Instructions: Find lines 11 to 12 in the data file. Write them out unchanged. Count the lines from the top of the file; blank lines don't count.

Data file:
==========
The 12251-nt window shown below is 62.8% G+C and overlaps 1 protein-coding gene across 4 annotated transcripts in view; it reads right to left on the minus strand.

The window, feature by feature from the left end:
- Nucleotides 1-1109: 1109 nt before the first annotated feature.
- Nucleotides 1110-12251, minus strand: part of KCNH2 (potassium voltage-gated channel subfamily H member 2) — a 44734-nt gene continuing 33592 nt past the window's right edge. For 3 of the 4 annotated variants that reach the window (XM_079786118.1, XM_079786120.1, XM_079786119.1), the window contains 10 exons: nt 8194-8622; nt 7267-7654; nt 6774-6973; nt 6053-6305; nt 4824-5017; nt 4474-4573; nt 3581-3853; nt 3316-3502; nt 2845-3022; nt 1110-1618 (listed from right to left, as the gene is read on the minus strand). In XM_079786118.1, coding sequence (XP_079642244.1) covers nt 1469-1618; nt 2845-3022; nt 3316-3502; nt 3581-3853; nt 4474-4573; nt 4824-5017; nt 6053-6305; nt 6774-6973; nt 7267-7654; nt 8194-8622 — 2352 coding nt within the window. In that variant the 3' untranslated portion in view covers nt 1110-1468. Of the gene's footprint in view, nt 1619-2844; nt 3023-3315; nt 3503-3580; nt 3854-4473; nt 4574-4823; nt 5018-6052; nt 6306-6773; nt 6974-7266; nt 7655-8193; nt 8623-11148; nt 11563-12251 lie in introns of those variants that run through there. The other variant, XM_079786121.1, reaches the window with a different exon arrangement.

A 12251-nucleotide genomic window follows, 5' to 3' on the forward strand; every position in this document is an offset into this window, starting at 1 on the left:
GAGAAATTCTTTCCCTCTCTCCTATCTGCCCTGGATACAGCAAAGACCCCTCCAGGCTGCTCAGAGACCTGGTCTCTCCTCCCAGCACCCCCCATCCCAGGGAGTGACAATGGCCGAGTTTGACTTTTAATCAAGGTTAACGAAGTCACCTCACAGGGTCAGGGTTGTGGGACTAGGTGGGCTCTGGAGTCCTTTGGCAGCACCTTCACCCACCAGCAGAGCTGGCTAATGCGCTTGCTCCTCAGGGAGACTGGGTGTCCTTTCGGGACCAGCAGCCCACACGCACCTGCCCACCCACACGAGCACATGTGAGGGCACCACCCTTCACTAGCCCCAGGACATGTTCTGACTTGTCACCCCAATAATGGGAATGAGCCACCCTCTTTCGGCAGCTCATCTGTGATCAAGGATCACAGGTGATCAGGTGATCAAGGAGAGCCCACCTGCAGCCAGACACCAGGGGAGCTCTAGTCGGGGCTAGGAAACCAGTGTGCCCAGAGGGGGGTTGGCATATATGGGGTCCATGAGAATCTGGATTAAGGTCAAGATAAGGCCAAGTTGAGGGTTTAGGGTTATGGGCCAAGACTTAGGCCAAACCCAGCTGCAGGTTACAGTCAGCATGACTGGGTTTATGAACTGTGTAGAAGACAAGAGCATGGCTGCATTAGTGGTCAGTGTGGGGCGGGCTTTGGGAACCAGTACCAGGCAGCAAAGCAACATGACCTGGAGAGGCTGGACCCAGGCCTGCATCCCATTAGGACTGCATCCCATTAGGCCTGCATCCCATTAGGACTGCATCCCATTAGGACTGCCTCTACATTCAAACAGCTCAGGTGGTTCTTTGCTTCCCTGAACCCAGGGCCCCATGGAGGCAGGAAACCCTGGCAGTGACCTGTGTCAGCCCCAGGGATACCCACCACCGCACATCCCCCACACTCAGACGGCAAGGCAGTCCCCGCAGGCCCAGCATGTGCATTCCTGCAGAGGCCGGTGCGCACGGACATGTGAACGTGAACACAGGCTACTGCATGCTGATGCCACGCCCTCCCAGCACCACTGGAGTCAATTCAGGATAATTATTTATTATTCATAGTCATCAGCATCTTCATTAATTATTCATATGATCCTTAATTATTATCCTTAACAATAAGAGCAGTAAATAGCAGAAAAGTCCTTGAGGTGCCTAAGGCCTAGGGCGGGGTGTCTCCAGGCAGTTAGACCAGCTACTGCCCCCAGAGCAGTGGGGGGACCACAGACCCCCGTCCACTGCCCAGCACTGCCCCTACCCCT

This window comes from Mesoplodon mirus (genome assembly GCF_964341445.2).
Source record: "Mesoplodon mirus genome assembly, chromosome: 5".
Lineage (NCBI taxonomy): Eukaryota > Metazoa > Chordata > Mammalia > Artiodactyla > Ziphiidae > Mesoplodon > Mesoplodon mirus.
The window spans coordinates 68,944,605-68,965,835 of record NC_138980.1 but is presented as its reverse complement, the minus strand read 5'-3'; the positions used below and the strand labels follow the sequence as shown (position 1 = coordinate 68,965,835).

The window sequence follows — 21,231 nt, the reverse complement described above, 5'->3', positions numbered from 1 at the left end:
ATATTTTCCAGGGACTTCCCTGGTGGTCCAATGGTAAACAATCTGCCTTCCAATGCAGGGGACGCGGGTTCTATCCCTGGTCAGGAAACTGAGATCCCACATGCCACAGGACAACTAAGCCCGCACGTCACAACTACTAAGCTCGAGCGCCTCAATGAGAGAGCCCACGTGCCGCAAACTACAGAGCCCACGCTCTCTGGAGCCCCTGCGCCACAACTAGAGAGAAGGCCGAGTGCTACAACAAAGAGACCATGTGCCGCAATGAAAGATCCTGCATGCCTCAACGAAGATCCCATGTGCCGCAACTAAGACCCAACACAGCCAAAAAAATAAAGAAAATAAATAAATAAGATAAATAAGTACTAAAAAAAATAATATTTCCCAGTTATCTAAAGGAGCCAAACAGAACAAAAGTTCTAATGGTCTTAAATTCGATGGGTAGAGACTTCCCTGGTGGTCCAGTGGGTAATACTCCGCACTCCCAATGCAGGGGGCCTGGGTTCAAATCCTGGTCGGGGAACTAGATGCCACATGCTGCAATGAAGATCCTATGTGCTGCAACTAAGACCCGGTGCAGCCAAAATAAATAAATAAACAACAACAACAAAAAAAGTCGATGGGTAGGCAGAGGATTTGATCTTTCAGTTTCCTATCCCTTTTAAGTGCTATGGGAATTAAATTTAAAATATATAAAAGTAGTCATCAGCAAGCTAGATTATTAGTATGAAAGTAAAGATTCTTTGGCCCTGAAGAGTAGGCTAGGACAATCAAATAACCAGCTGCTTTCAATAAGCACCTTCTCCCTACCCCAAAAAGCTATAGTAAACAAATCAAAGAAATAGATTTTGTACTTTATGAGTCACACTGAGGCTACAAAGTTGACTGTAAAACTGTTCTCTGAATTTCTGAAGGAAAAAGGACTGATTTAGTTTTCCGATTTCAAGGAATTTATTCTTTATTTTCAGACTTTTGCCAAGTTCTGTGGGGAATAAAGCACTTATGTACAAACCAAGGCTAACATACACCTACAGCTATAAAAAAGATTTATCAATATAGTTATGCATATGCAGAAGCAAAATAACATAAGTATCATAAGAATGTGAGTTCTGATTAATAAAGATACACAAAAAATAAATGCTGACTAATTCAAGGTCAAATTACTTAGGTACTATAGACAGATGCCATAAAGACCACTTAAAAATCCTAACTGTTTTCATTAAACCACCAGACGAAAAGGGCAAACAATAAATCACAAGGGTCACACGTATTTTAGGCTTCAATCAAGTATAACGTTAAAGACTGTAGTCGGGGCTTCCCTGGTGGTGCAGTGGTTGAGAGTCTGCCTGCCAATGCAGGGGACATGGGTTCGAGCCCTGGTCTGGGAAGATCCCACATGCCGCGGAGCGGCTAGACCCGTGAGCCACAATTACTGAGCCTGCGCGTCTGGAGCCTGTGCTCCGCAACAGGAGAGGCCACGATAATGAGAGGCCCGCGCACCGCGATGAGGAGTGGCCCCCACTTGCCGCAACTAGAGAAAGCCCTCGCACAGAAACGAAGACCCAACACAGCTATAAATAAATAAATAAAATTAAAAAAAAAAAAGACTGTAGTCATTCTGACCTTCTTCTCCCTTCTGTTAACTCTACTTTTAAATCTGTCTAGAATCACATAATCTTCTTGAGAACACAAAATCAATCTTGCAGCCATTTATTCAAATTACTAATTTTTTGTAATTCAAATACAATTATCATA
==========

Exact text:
The window sequence follows — 21,231 nt, the reverse complement described above, 5'->3', positions numbered from 1 at the left end:
ATATTTTCCAGGGACTTCCCTGGTGGTCCAATGGTAAACAATCTGCCTTCCAATGCAGGGGACGCGGGTTCTATCCCTGGTCAGGAAACTGAGATCCCACATGCCACAGGACAACTAAGCCCGCACGTCACAACTACTAAGCTCGAGCGCCTCAATGAGAGAGCCCACGTGCCGCAAACTACAGAGCCCACGCTCTCTGGAGCCCCTGCGCCACAACTAGAGAGAAGGCCGAGTGCTACAACAAAGAGACCATGTGCCGCAATGAAAGATCCTGCATGCCTCAACGAAGATCCCATGTGCCGCAACTAAGACCCAACACAGCCAAAAAAATAAAGAAAATAAATAAATAAGATAAATAAGTACTAAAAAAAATAATATTTCCCAGTTATCTAAAGGAGCCAAACAGAACAAAAGTTCTAATGGTCTTAAATTCGATGGGTAGAGACTTCCCTGGTGGTCCAGTGGGTAATACTCCGCACTCCCAATGCAGGGGGCCTGGGTTCAAATCCTGGTCGGGGAACTAGATGCCACATGCTGCAATGAAGATCCTATGTGCTGCAACTAAGACCCGGTGCAGCCAAAATAAATAAATAAACAACAACAACAAAAAAAGTCGATGGGTAGGCAGAGGATTTGATCTTTCAGTTTCCTATCCCTTTTAAGTGCTATGGGAATTAAATTTAAAATATATAAAAGTAGTCATCAGCAAGCTAGATTATTAGTATGAAAGTAAAGATTCTTTGGCCCTGAAGAGTAGGCTAGGACAATCAAATAACCAGCTGCTTTCAATAAGCACCTTCTCCCTACCCCAAAAAGCTATAGTAAACAAATCAAAGAAATAGATTTTGTACTTTATGAGTCACACTGAGGCTACAAAGTTGACTGTAAAACTGTTCTCTGAATTTCTGAAGGAAAAAGGACTGATTTAGTTTTCCGATTTCAAGGAATTTATTCTTTATTTTCAGACTTTTGCCAAGTTCTGTGGGGAATAAAGCACTTATGTACAAACCAAGGCTAACATACACCTACAGCTATAAAAAAGATTTATCAATATAGTTATGCATATGCAGAAGCAAAATAACATAAGTATCATAAGAATGTGAGTTCTGATTAATAAAGATACACAAAAAATAAATGCTGACTAATTCAAGGTCAAATTACTTAGGTACTATAGACAGATGCCATAAAGACCACTTAAAAATCCTAACTGTTTTCATTAAACCACCAGACGAAAAGGGCAAACAATAAATCACAAGGGTCACACGTATTTTAGGCTTCAATCAAGTATAACGTTAAAGACTGTAGTCGGGGCTTCCCTGGTGGTGCAGTGGTTGAGAGTCTGCCTGCCAATGCAGGGGACATGGGTTCGAGCCCTGGTCTGGGAAGATCCCACATGCCGCGGAGCGGCTAGACCCGTGAGCCACAATTACTGAGCCTGCGCGTCTGGAGCCTGTGCTCCGCAACAGGAGAGGCCACGATAATGAGAGGCCCGCGCACCGCGATGAGGAGTGGCCCCCACTTGCCGCAACTAGAGAAAGCCCTCGCACAGAAACGAAGACCCAACACAGCTATAAATAAATAAATAAAATTAAAAAAAAAAAAGACTGTAGTCATTCTGACCTTCTTCTCCCTTCTGTTAACTCTACTTTTAAATCTGTCTAGAATCACATAATCTTCTTGAGAACACAAAATCAATCTTGCAGCCATTTATTCAAATTACTAATTTTTTGTAATTCAAATACAATTATCATA